19 August 2016
A new study has offered support for the idea that music-based therapies could be a potentially useful tool in the management of common symptoms experienced by cancer patients.
Research has been published by Drexel University in the Cochrane Library journal indicating that "significant evidence" exists to suggest that musical interventions can help to alleviate symptoms of anxiety, pain and fatigue in cancer patients, thereby helping to improve their overall quality of life.
For this study, researchers reviewed data from a total of 52 pre-existing studies, which involved a total of 3,731 participants with cancer between them. Of these trials, 23 were categorised as music therapy and the remaining 29 were classified as music medicine interventions. Music medicine simply involves listening to prerecorded music offered by doctors or nurses for symptom management, while music therapy is a more in-depth process, with trained music therapists helping to deliver personally-tailored experiences that may include listening to live or pre-recorded music, playing instruments and composing.
It was shown that music interventions of all kinds resulted in a moderate-to-strong effect in reducing patients' levels of anxiety, while a significant benefit was also seen in terms of lessening feelings of pain.
A small-to-moderate impact on fatigue was recorded, with small reductions in heart and respiratory rates and reduced blood pressure also achieved through musical interventions.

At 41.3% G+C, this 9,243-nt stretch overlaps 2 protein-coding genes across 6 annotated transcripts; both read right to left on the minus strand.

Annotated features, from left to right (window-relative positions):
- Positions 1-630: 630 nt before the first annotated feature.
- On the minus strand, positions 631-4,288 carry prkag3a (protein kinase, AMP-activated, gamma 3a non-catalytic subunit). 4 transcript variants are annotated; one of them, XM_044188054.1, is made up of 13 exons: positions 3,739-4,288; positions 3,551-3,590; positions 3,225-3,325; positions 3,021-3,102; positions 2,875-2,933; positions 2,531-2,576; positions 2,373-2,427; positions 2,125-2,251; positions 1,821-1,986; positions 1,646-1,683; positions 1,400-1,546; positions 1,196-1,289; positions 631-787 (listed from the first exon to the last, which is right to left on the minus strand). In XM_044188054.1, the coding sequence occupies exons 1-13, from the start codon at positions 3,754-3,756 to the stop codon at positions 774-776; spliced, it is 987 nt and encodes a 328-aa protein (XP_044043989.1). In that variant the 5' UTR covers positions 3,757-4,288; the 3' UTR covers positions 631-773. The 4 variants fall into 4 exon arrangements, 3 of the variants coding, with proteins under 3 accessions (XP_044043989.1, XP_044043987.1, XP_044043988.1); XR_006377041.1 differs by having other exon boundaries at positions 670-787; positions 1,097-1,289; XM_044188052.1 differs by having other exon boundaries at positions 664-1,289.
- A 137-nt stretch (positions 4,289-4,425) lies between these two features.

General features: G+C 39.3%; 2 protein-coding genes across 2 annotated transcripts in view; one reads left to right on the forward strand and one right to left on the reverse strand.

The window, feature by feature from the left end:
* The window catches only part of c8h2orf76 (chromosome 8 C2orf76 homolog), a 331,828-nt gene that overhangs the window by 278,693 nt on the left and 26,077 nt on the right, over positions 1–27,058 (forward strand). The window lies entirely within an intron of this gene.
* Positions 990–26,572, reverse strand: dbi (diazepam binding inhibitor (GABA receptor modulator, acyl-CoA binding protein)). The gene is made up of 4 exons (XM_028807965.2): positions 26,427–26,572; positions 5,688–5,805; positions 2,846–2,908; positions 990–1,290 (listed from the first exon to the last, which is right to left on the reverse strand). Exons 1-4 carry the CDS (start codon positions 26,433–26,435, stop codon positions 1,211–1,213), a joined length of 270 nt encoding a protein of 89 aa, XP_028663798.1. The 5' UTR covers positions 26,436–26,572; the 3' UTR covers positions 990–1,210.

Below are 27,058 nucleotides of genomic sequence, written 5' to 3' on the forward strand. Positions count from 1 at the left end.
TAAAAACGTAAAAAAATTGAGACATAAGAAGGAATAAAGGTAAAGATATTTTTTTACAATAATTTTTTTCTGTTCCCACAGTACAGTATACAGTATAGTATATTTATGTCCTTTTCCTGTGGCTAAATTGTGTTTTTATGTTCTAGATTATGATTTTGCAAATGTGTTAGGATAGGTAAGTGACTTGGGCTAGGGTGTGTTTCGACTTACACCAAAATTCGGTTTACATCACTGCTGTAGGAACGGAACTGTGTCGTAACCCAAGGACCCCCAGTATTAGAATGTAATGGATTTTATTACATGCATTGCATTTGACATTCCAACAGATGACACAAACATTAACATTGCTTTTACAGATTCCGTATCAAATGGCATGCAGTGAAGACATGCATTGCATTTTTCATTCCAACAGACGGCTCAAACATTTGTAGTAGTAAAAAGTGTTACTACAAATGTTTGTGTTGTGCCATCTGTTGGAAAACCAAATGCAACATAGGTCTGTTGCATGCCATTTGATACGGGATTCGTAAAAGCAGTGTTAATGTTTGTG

Additionally, the study offered evidence that the more in-depth music therapy approach may offer broader-ranging benefits than simpler music medicine techniques. The team observed a moderate increase in patients' quality of life when music therapy was applied, which was not replicated in the case where only a music medicine intervention was used.
Based on these positive findings, the Drexel University team said there may be cause for medical professionals to consider the benefits of introducing music-based therapeutic techniques for cancer patients on a wider scale.
Specifically, it was noted that music listening may reduce the need for anaesthetics and analgesics, as well as cutting down recovery time and the length of hospital stays. Although more research is needed to prove that this is the case, this could potentially be a highly beneficial area of investigation, as it could help healthcare systems to reduce their spending on more expensive treatments and free up time and resources for hospitals and medical professionals.
Dr Joke Bradt, associate professor at Drexel University's College of Nursing and Health Professions, said: "Both music medicine and music therapy interventions play an important role in cancer care, but we didn't quite know yet which interventions may be best suited for which type of outcome.
"We hope that the findings of this review will encourage healthcare providers in medical settings to seriously consider the use of music therapy in the psychosocial care of people with cancer."
Posted by Philip Briggs
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